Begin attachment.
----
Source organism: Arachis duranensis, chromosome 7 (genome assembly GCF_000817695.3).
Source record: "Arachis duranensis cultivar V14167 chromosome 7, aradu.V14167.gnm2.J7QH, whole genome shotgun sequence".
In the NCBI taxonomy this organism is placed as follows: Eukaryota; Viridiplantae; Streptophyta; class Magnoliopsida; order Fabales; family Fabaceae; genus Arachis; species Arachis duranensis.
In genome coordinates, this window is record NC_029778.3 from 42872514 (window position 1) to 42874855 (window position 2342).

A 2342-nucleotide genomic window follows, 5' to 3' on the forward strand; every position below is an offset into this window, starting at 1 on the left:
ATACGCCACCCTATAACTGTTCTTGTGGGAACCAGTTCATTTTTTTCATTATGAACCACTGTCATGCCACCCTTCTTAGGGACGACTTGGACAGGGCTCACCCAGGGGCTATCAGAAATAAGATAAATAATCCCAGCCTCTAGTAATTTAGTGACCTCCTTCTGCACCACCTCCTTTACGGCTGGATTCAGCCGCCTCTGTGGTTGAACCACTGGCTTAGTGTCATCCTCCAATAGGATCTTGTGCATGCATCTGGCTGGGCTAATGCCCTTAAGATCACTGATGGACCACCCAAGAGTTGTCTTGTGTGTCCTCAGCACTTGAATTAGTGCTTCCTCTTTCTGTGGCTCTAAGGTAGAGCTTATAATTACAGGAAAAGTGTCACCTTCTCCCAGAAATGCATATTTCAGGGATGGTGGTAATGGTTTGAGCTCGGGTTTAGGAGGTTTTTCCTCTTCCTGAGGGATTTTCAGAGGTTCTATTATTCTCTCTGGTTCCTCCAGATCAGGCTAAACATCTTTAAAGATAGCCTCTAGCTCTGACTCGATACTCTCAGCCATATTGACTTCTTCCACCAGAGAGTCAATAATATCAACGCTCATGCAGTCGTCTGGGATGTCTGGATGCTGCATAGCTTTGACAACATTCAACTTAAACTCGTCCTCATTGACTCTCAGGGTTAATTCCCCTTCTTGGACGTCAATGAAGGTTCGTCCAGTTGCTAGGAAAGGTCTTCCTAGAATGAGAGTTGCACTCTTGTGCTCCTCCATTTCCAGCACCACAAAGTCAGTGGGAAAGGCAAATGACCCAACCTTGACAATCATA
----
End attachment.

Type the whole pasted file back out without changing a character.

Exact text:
Source organism: Arachis duranensis, chromosome 7 (genome assembly GCF_000817695.3).
Source record: "Arachis duranensis cultivar V14167 chromosome 7, aradu.V14167.gnm2.J7QH, whole genome shotgun sequence".
In the NCBI taxonomy this organism is placed as follows: Eukaryota; Viridiplantae; Streptophyta; class Magnoliopsida; order Fabales; family Fabaceae; genus Arachis; species Arachis duranensis.
In genome coordinates, this window is record NC_029778.3 from 42872514 (window position 1) to 42874855 (window position 2342).

A 2342-nucleotide genomic window follows, 5' to 3' on the forward strand; every position below is an offset into this window, starting at 1 on the left:
ATACGCCACCCTATAACTGTTCTTGTGGGAACCAGTTCATTTTTTTCATTATGAACCACTGTCATGCCACCCTTCTTAGGGACGACTTGGACAGGGCTCACCCAGGGGCTATCAGAAATAAGATAAATAATCCCAGCCTCTAGTAATTTAGTGACCTCCTTCTGCACCACCTCCTTTACGGCTGGATTCAGCCGCCTCTGTGGTTGAACCACTGGCTTAGTGTCATCCTCCAATAGGATCTTGTGCATGCATCTGGCTGGGCTAATGCCCTTAAGATCACTGATGGACCACCCAAGAGTTGTCTTGTGTGTCCTCAGCACTTGAATTAGTGCTTCCTCTTTCTGTGGCTCTAAGGTAGAGCTTATAATTACAGGAAAAGTGTCACCTTCTCCCAGAAATGCATATTTCAGGGATGGTGGTAATGGTTTGAGCTCGGGTTTAGGAGGTTTTTCCTCTTCCTGAGGGATTTTCAGAGGTTCTATTATTCTCTCTGGTTCCTCCAGATCAGGCTAAACATCTTTAAAGATAGCCTCTAGCTCTGACTCGATACTCTCAGCCATATTGACTTCTTCCACCAGAGAGTCAATAATATCAACGCTCATGCAGTCGTCTGGGATGTCTGGATGCTGCATAGCTTTGACAACATTCAACTTAAACTCGTCCTCATTGACTCTCAGGGTTAATTCCCCTTCTTGGACGTCAATGAAGGTTCGTCCAGTTGCTAGGAAAGGTCTTCCTAGAATGAGAGTTGCACTCTTGTGCTCCTCCATTTCCAGCACCACAAAGTCAGTGGGAAAGGCAAATGACCCAACCTTGACAATCATA